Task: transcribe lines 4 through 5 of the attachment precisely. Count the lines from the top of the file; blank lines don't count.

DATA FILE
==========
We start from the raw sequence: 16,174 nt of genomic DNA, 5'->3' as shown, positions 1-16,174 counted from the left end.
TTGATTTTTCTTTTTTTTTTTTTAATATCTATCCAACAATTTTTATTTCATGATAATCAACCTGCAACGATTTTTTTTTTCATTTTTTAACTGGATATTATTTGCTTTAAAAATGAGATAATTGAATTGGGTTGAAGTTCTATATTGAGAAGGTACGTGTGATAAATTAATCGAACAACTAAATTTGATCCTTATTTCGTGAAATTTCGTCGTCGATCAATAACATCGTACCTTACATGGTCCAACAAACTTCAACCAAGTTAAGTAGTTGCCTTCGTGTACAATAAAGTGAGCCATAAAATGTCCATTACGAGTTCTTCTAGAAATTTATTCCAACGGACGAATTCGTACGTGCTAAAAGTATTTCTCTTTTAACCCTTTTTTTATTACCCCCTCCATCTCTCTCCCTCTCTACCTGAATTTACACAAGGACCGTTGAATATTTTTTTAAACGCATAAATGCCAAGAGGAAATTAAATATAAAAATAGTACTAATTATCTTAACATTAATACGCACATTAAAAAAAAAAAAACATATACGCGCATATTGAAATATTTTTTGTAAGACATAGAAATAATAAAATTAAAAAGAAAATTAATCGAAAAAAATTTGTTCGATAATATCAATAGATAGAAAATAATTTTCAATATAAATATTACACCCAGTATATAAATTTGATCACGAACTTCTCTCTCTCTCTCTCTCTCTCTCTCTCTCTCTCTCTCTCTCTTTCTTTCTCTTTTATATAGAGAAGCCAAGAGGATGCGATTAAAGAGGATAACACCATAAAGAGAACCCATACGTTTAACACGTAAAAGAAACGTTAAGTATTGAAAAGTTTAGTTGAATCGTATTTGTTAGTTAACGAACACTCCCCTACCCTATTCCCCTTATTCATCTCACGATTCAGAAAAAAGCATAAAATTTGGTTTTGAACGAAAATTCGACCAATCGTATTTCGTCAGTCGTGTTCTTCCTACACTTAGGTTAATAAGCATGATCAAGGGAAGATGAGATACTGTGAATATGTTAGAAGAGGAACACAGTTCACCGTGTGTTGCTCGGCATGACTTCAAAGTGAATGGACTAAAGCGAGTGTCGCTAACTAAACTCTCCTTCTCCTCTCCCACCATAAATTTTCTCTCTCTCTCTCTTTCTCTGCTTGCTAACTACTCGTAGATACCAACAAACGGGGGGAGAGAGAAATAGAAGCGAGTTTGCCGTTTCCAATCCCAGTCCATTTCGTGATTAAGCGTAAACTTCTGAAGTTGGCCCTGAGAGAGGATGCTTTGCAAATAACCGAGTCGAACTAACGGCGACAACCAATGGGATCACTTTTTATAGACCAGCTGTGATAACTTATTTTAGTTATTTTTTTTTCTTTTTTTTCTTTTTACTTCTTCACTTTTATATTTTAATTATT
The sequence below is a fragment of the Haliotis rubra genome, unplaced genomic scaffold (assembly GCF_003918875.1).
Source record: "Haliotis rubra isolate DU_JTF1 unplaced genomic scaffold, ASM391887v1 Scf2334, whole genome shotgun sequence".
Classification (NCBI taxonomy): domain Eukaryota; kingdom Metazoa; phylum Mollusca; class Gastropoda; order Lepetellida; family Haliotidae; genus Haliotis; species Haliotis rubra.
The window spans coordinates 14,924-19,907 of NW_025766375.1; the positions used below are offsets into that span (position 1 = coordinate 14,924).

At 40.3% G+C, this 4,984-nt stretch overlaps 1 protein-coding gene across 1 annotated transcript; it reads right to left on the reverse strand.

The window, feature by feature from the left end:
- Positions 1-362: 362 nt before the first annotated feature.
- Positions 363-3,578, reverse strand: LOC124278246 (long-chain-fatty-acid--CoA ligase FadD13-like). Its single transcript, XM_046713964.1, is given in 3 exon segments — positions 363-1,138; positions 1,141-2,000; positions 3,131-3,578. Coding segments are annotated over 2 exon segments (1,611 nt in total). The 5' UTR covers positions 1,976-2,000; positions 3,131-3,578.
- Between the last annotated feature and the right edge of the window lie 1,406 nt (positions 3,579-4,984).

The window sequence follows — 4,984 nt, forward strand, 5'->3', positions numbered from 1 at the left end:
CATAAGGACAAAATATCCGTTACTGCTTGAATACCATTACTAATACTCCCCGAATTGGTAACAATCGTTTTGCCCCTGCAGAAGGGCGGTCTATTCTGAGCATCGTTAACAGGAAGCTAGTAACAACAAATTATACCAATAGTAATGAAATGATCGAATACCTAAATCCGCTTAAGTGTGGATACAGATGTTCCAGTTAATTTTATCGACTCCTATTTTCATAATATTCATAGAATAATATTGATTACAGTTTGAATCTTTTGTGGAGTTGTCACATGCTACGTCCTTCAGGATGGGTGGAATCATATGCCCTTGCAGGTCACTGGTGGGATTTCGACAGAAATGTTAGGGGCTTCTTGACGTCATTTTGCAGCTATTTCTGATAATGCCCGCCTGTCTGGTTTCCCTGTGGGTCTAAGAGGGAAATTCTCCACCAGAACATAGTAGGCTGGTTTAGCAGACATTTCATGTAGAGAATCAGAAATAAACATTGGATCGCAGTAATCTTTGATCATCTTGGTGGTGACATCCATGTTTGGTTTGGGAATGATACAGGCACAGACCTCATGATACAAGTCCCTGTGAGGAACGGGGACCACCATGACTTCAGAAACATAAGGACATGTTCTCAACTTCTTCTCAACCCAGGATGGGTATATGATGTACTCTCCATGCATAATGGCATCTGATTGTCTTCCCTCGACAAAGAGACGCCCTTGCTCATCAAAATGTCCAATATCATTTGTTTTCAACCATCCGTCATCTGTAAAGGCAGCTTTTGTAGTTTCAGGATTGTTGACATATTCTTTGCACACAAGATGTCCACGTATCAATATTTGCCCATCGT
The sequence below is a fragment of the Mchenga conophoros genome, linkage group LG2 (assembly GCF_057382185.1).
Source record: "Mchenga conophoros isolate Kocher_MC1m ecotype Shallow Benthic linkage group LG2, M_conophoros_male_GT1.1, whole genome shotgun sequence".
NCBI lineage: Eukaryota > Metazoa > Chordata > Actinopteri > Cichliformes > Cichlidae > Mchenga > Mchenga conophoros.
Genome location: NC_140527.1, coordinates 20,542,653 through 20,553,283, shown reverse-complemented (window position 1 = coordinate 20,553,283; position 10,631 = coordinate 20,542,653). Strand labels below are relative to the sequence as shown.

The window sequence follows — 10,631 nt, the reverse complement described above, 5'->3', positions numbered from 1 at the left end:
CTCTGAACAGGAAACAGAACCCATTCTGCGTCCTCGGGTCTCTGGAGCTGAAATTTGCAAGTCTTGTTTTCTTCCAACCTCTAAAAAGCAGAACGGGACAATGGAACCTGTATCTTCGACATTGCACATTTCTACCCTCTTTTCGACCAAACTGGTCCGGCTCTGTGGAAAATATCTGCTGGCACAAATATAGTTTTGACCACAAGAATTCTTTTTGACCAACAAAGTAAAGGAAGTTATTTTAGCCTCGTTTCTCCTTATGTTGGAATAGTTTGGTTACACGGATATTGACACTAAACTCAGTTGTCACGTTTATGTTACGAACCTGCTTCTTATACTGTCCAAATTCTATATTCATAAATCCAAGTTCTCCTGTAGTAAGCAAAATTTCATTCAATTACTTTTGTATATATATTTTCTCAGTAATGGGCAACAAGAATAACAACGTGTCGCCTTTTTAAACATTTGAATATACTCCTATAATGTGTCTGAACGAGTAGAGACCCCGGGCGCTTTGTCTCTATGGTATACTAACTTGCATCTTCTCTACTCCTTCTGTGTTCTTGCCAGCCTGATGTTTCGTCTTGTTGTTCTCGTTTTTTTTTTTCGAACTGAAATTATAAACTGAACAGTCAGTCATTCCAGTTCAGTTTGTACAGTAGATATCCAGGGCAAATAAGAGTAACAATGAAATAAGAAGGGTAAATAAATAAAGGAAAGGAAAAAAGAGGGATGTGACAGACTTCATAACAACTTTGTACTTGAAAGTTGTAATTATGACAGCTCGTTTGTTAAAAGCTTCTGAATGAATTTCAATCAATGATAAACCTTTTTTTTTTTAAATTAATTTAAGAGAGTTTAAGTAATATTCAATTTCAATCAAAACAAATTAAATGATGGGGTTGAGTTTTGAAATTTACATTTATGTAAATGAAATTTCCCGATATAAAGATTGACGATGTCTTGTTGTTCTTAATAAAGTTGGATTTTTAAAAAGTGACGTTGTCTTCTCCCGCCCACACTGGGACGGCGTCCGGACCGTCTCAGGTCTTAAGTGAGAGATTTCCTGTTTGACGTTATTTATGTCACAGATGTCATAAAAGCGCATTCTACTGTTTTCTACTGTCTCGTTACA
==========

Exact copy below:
Source record: "Haliotis rubra isolate DU_JTF1 unplaced genomic scaffold, ASM391887v1 Scf2334, whole genome shotgun sequence".
Classification (NCBI taxonomy): domain Eukaryota; kingdom Metazoa; phylum Mollusca; class Gastropoda; order Lepetellida; family Haliotidae; genus Haliotis; species Haliotis rubra.